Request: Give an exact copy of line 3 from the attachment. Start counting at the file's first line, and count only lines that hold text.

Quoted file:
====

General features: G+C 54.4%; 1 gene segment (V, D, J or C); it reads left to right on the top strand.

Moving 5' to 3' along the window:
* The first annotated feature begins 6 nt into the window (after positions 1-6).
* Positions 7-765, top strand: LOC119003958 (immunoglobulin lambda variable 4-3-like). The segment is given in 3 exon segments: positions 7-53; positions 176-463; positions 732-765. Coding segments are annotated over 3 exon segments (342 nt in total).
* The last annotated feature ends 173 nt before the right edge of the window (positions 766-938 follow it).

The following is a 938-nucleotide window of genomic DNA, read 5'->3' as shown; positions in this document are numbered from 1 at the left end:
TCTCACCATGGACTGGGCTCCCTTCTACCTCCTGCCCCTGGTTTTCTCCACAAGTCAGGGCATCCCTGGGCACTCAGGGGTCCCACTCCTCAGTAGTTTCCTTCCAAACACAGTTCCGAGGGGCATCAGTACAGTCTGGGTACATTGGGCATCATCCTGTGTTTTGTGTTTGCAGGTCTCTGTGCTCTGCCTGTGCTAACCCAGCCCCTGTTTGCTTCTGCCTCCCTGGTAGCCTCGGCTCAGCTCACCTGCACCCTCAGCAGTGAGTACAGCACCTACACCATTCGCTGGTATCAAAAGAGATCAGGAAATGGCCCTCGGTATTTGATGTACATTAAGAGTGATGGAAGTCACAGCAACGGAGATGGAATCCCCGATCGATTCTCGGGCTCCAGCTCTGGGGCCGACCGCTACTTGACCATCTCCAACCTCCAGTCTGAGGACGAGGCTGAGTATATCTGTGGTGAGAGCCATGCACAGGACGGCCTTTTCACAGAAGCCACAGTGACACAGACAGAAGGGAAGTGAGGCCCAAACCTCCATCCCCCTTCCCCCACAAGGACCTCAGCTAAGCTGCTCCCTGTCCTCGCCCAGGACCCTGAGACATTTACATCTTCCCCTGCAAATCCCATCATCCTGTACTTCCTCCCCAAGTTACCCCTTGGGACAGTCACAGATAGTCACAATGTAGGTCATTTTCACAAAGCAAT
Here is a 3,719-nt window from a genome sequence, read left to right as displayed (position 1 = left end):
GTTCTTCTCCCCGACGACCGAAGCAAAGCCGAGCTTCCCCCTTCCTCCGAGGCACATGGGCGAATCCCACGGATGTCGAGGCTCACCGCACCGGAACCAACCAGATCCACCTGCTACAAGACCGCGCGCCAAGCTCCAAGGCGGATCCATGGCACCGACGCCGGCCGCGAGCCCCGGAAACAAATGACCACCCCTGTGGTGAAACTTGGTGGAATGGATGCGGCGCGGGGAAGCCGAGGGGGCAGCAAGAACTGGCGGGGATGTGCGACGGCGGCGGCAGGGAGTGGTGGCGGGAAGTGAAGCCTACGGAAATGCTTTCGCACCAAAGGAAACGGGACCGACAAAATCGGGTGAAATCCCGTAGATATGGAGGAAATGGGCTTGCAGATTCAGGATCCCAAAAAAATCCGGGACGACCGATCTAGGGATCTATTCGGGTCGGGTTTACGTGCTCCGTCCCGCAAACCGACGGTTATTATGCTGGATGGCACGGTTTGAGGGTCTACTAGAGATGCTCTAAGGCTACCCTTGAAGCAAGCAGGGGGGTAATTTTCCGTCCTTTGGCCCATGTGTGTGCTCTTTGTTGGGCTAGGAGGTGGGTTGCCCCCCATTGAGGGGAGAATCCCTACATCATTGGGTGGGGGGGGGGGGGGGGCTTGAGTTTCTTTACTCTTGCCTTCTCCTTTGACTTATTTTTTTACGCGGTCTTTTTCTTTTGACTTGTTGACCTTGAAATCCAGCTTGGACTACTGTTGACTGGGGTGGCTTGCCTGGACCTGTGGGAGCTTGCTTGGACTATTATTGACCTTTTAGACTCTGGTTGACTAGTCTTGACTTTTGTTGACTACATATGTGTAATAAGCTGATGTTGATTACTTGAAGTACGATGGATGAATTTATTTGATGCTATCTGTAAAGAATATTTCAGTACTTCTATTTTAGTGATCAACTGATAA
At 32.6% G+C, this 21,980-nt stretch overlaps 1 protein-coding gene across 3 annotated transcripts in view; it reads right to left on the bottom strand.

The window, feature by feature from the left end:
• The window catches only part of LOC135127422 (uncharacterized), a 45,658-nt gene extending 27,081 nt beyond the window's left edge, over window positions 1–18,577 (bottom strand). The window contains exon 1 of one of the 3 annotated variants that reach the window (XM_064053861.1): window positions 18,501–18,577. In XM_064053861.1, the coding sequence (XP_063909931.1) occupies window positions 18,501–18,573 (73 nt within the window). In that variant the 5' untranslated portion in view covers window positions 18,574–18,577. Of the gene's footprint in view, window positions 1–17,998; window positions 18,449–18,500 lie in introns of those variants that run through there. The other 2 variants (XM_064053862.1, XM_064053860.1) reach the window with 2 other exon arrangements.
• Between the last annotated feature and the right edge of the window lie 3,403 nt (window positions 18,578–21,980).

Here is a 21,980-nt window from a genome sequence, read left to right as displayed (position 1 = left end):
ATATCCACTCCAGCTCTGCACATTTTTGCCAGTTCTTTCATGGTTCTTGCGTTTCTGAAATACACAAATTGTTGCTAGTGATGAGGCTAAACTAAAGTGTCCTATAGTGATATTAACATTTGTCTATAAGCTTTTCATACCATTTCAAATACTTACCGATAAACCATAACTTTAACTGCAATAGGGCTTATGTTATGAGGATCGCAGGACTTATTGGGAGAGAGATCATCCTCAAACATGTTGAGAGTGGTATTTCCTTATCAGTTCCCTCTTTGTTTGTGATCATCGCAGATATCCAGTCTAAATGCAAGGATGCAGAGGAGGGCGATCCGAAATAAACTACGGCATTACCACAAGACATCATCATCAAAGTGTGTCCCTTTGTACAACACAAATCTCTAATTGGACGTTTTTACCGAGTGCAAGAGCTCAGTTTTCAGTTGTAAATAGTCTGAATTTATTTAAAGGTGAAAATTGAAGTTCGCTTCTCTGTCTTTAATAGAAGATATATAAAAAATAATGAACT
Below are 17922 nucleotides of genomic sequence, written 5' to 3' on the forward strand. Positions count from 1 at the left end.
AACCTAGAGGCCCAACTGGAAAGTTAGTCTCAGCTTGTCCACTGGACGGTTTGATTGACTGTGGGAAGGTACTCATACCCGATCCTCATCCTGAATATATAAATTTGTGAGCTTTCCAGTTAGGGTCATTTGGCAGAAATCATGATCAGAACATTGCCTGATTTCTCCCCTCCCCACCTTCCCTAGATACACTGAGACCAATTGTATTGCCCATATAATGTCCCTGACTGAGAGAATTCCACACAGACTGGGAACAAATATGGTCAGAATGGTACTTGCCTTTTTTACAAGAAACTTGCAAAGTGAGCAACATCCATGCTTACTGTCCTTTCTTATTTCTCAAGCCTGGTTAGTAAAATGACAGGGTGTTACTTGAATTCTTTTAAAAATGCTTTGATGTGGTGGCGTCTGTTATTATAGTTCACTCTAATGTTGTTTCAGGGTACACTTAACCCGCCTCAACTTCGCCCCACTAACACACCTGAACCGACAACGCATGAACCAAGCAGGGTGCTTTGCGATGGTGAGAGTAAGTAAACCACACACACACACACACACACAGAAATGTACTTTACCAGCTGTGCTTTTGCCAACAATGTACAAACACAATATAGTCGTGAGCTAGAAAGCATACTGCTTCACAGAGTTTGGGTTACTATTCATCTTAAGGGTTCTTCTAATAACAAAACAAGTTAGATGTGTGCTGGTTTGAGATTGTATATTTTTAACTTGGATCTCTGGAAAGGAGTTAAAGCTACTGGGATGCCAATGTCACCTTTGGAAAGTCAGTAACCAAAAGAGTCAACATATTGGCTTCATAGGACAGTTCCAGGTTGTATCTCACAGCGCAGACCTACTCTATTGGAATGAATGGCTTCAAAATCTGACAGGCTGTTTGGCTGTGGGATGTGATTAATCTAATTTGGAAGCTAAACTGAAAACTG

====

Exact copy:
* The first annotated feature begins 6 nt into the window (after positions 1-6).